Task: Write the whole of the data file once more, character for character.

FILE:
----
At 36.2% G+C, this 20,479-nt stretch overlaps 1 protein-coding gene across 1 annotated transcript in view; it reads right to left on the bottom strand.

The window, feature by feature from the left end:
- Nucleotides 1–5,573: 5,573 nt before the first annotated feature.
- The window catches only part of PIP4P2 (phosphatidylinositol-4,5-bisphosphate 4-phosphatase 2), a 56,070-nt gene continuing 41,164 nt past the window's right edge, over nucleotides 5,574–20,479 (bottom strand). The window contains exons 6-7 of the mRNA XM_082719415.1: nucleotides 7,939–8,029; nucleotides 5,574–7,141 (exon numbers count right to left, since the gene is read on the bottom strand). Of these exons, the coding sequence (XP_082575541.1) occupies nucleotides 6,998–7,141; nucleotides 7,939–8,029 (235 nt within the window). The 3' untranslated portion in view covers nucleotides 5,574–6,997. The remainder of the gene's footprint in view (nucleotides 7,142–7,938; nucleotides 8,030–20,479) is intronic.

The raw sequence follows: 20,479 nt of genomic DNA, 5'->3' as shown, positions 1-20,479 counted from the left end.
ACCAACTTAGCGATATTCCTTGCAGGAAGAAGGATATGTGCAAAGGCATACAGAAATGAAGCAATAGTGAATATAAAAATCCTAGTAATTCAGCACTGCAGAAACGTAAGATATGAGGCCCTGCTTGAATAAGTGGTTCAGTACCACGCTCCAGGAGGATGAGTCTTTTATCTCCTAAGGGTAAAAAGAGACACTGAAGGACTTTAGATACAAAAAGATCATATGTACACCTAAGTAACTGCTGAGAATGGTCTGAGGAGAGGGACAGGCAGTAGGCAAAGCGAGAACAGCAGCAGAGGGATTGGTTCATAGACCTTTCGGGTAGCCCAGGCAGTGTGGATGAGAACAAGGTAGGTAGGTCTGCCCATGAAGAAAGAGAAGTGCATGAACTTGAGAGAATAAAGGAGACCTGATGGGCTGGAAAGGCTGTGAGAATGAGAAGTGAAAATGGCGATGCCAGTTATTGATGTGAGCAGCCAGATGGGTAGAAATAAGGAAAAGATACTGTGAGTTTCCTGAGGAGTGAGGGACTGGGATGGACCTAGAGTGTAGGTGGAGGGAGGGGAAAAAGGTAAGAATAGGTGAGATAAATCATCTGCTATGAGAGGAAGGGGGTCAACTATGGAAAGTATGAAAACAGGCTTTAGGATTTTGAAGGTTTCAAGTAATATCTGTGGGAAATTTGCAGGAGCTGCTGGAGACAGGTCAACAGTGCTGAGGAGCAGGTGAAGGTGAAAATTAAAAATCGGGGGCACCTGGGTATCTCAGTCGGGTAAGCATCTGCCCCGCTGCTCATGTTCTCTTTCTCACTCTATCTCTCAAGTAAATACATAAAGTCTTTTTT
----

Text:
At 36.2% G+C, this 20,479-nt stretch overlaps 1 protein-coding gene across 1 annotated transcript in view; it reads right to left on the bottom strand.

The window, feature by feature from the left end:
- Nucleotides 1–5,573: 5,573 nt before the first annotated feature.
- The window catches only part of PIP4P2 (phosphatidylinositol-4,5-bisphosphate 4-phosphatase 2), a 56,070-nt gene continuing 41,164 nt past the window's right edge, over nucleotides 5,574–20,479 (bottom strand). The window contains exons 6-7 of the mRNA XM_082719415.1: nucleotides 7,939–8,029; nucleotides 5,574–7,141 (exon numbers count right to left, since the gene is read on the bottom strand). Of these exons, the coding sequence (XP_082575541.1) occupies nucleotides 6,998–7,141; nucleotides 7,939–8,029 (235 nt within the window). The 3' untranslated portion in view covers nucleotides 5,574–6,997. The remainder of the gene's footprint in view (nucleotides 7,142–7,938; nucleotides 8,030–20,479) is intronic.

The raw sequence follows: 20,479 nt of genomic DNA, 5'->3' as shown, positions 1-20,479 counted from the left end.
ACCAACTTAGCGATATTCCTTGCAGGAAGAAGGATATGTGCAAAGGCATACAGAAATGAAGCAATAGTGAATATAAAAATCCTAGTAATTCAGCACTGCAGAAACGTAAGATATGAGGCCCTGCTTGAATAAGTGGTTCAGTACCACGCTCCAGGAGGATGAGTCTTTTATCTCCTAAGGGTAAAAAGAGACACTGAAGGACTTTAGATACAAAAAGATCATATGTACACCTAAGTAACTGCTGAGAATGGTCTGAGGAGAGGGACAGGCAGTAGGCAAAGCGAGAACAGCAGCAGAGGGATTGGTTCATAGACCTTTCGGGTAGCCCAGGCAGTGTGGATGAGAACAAGGTAGGTAGGTCTGCCCATGAAGAAAGAGAAGTGCATGAACTTGAGAGAATAAAGGAGACCTGATGGGCTGGAAAGGCTGTGAGAATGAGAAGTGAAAATGGCGATGCCAGTTATTGATGTGAGCAGCCAGATGGGTAGAAATAAGGAAAAGATACTGTGAGTTTCCTGAGGAGTGAGGGACTGGGATGGACCTAGAGTGTAGGTGGAGGGAGGGGAAAAAGGTAAGAATAGGTGAGATAAATCATCTGCTATGAGAGGAAGGGGGTCAACTATGGAAAGTATGAAAACAGGCTTTAGGATTTTGAAGGTTTCAAGTAATATCTGTGGGAAATTTGCAGGAGCTGCTGGAGACAGGTCAACAGTGCTGAGGAGCAGGTGAAGGTGAAAATTAAAAATCGGGGGCACCTGGGTATCTCAGTCGGGTAAGCATCTGCCCCGCTGCTCATGTTCTCTTTCTCACTCTATCTCTCAAGTAAATACATAAAGTCTTTTTT